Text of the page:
[by Rick Daligdig]
This week the monthly reading of different barometers in terms of economic activity in the country has been released. There are good news and otherwise. Let’s have a wrap-up of some of them.
Whoa! After a series of rises in inflation, August reading is a sigh of relief to ordinary Juan dela Cruz. It was eased to a two-month low of 6.3% in August, as the rise in food and transport costs slowed, the Philippine Statistics Authority (PSA) said.
Preliminary data from the PSA showed the consumer price index (CPI) eased to 6.3% year on year in August, from the nearly four-year high of 6.4% in July. It remained significantly higher than the 4.4% seen in August 2021. The August print marked the fifth straight month that inflation went above the BSP target of 2-4% target range. In the first eight months of 2022, inflation averaged 4.9%, faster than the 4% a year ago. This is still below the BSP’s 5.4% full-year inflation forecast. The decreasing price of diesel and gasoline and transportation are the main drivers of slowdown.
In a statement, the BSP said the uptick in inflation remains supply-driven but is monitoring signs of broadening price pressures.
“The BSP is prepared to take further policy actions to bring inflation toward a target-consistent path over the medium term,” it said, noting that upside risks still dominate the inflation outlook due to higher global non-oil prices, fish shortage, a spike in sugar prices, and pending fare hike petitions.
Another good news is in the sector of manufacturing. The S&P Global Philippines Manufacturing Purchasing Managers’ Index (PMI) reading stood at 51.2 in August, improving from the six-month low of 50.8 in July. A PMI reading above 50 denotes improvement in operating conditions compared with the preceding month, while a reading below 50 signals deterioration.
In ASEAN region the country is the 3rd rank. Thailand has the highest PMI reading in August.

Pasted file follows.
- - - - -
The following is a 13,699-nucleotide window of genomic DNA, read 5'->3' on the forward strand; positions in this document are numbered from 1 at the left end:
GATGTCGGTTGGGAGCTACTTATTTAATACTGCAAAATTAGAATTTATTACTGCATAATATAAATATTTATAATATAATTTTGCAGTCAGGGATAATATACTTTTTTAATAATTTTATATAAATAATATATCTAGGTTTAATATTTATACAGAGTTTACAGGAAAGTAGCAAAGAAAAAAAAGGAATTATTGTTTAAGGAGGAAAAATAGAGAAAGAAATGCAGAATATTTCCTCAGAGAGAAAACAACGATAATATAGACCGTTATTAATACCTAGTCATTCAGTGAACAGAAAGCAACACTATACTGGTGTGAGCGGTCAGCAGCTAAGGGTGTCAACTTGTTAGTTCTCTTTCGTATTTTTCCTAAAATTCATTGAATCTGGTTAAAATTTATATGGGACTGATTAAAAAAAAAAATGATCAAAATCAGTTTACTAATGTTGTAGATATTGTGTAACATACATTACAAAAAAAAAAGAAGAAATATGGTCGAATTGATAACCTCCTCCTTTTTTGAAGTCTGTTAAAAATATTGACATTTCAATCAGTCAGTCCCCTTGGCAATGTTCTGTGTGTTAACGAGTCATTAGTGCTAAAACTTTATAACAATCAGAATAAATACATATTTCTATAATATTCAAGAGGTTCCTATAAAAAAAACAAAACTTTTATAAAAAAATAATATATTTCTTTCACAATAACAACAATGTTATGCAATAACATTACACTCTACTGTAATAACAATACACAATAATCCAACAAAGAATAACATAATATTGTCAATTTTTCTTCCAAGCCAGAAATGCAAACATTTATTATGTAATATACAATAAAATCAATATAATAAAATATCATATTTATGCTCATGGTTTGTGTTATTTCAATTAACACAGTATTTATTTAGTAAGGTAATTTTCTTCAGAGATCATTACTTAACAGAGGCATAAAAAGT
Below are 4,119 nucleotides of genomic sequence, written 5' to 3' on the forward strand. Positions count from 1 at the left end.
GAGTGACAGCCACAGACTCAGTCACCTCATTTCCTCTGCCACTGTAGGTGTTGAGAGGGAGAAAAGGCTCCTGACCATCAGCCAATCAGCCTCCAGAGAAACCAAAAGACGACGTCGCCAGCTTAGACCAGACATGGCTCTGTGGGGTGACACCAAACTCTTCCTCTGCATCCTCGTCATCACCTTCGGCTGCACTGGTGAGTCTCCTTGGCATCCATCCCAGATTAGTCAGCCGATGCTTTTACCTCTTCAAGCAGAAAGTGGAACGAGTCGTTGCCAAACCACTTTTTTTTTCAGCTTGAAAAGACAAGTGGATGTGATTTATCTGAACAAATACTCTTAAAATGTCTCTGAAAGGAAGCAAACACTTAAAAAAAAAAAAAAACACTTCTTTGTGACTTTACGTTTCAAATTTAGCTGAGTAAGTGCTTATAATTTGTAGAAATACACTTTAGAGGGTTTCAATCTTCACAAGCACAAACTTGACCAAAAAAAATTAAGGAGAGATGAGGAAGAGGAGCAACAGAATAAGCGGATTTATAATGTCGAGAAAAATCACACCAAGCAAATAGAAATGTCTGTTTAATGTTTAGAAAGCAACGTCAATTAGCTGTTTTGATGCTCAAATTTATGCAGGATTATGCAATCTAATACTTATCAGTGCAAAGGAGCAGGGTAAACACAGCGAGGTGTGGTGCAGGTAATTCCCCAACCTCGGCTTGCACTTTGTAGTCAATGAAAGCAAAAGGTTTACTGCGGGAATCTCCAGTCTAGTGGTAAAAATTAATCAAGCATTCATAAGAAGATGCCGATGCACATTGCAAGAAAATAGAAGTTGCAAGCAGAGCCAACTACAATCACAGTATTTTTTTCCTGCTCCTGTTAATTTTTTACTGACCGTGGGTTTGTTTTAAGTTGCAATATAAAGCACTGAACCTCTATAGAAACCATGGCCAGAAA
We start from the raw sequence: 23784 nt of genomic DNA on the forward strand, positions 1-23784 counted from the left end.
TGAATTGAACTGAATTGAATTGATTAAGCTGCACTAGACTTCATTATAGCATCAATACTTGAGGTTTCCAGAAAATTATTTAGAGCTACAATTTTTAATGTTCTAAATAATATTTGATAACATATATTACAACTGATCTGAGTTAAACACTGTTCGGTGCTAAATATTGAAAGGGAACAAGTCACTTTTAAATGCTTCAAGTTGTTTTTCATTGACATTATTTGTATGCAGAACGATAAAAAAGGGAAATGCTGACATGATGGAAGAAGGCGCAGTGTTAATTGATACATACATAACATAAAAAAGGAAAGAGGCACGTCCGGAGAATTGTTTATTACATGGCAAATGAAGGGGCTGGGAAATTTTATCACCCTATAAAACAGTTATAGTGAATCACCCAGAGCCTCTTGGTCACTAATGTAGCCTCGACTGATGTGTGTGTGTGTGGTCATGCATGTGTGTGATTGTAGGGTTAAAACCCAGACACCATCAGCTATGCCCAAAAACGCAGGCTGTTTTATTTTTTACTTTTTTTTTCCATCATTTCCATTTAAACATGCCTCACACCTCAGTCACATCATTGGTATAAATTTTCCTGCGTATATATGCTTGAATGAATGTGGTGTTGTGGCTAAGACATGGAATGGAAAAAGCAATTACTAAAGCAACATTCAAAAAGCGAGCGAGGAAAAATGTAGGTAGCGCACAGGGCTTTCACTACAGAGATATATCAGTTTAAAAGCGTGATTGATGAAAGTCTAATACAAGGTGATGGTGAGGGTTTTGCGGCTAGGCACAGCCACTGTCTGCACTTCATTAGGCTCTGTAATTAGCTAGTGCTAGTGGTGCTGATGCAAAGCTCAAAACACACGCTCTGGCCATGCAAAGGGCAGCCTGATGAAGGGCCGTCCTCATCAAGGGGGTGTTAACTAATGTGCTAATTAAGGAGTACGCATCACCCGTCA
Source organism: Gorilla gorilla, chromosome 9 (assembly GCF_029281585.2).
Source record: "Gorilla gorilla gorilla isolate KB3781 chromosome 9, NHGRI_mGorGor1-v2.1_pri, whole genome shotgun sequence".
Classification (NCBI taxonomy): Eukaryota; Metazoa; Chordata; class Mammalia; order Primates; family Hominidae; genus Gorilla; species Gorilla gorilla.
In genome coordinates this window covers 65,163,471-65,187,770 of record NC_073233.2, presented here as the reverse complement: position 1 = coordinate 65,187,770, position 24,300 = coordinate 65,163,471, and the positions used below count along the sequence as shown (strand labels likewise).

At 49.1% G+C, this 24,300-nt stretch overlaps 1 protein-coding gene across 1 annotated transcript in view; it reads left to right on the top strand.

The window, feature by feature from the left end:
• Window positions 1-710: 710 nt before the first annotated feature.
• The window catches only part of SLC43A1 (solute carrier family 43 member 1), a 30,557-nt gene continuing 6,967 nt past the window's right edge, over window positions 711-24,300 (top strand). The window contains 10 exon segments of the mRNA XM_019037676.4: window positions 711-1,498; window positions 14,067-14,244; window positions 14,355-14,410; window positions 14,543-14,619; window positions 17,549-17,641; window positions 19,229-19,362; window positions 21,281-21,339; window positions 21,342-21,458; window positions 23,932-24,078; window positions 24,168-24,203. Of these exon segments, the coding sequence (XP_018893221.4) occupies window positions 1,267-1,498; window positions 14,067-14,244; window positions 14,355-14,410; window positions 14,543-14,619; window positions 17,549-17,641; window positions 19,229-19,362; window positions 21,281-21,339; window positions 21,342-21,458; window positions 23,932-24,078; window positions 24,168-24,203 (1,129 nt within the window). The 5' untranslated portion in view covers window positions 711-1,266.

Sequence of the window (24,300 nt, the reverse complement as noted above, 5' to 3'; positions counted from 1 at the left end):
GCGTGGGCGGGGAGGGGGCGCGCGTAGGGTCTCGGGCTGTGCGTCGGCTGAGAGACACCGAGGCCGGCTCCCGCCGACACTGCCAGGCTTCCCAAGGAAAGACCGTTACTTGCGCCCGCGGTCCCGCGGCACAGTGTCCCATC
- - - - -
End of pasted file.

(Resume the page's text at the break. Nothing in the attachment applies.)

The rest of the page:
Manufacturing firms also ramped up hiring in August, with the pace of job creation the quickest since June 2017.
“Strong gains in workforce numbers helped boost the latest headline PMI figure during August. Firms hired additional staff for the fourth consecutive month as firms hoped for expansion in production in the coming months,” S&P Global said.
However, the downside risk facing the industry are high domestic inflation, the looming US recession, the high-interest rate and the Ukraine-Russia conflict. But we are entering into a holiday season so let’s hope that it will mitigate its impact in the long run by raising the demand in the local market.
Another plus points to us is on the labor sector. There are now more employed Filipinos in the latest reading of Philippine Statistics Authority (PSA).
In July reading, there were 2.60 million Filipinos who were jobless or out of business compared to 2.99 million Filipinos in June. This is translated to 5.2% in July down from 5.7%. The continuing re-opening of economy are one of the factors in increasing employment. Another is the return of face to face classes which gives opportunity to people to put up small business around the school perimeters. The expansion manufacturing sector is also a contributing factor to employment.
Although the records are still not at par during pre-pandemic levels and the number of Filipinos who looked for more working hours to augment their income stood at 6.54 million in July, up from 6.40million in April. This translated to an underemployment rate of 13.8% in July, still it was encouraging that we are on track to our recovery.
Peso vs Dollar
After inflation, this topic is the second most talked about nowadays. Last Tuesday for the first time in forever, Phil peso touches the Php 57 level against the greenback. Thursday close was the all-time low which stood at 47.18 pesos. Luckily the local currency bounce back to 56 level closing at 56.82 per dollar due to “healthy corrections” in the market as analysts said. The depreciating value of peso has a good news to our OFW families and exporters but a not so good on the side of importers. On the sidelines, power rates will go up this month due to weak peso and the rollback of oil is also affected as we import oil abroad. For this week, expert analyst expects the peso to move within P56.90 to P57.40 per dollar.
Overall, the economy is on track to recovery and persistent against headwinds internal or external. Despite of the problems maybe encountered in the remaining months, the strong political will of the government and a good business climate in the country especially after the fruitful state visit of President Marcos Jr. in Indonesia and Singapore will bring an advantage to Philippine Economy.
[Photo: GMA News]